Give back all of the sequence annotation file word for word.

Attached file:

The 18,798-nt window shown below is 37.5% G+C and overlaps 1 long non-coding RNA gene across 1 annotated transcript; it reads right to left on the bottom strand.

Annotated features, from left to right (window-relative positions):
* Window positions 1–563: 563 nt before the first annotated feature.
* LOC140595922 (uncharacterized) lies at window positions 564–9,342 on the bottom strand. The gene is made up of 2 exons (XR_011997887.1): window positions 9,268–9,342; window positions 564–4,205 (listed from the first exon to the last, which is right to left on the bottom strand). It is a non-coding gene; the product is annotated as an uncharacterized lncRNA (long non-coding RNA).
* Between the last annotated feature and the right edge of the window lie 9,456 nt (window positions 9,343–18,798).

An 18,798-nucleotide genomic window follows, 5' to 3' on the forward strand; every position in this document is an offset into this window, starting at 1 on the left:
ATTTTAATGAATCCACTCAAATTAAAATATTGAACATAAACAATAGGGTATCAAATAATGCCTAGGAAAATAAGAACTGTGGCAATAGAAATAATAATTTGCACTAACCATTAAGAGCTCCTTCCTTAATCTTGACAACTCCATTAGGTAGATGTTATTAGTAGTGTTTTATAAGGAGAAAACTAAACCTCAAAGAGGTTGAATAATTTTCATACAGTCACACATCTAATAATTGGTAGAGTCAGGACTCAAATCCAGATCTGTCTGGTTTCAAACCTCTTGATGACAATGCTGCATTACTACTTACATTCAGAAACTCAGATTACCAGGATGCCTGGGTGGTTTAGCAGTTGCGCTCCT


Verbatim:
The 18,798-nt window shown below is 37.5% G+C and overlaps 1 long non-coding RNA gene across 1 annotated transcript; it reads right to left on the bottom strand.

Annotated features, from left to right (window-relative positions):
* Window positions 1–563: 563 nt before the first annotated feature.
* LOC140595922 (uncharacterized) lies at window positions 564–9,342 on the bottom strand. The gene is made up of 2 exons (XR_011997887.1): window positions 9,268–9,342; window positions 564–4,205 (listed from the first exon to the last, which is right to left on the bottom strand). It is a non-coding gene; the product is annotated as an uncharacterized lncRNA (long non-coding RNA).
* Between the last annotated feature and the right edge of the window lie 9,456 nt (window positions 9,343–18,798).

An 18,798-nucleotide genomic window follows, 5' to 3' on the forward strand; every position in this document is an offset into this window, starting at 1 on the left:
ATTTTAATGAATCCACTCAAATTAAAATATTGAACATAAACAATAGGGTATCAAATAATGCCTAGGAAAATAAGAACTGTGGCAATAGAAATAATAATTTGCACTAACCATTAAGAGCTCCTTCCTTAATCTTGACAACTCCATTAGGTAGATGTTATTAGTAGTGTTTTATAAGGAGAAAACTAAACCTCAAAGAGGTTGAATAATTTTCATACAGTCACACATCTAATAATTGGTAGAGTCAGGACTCAAATCCAGATCTGTCTGGTTTCAAACCTCTTGATGACAATGCTGCATTACTACTTACATTCAGAAACTCAGATTACCAGGATGCCTGGGTGGTTTAGCAGTTGCGCTCCT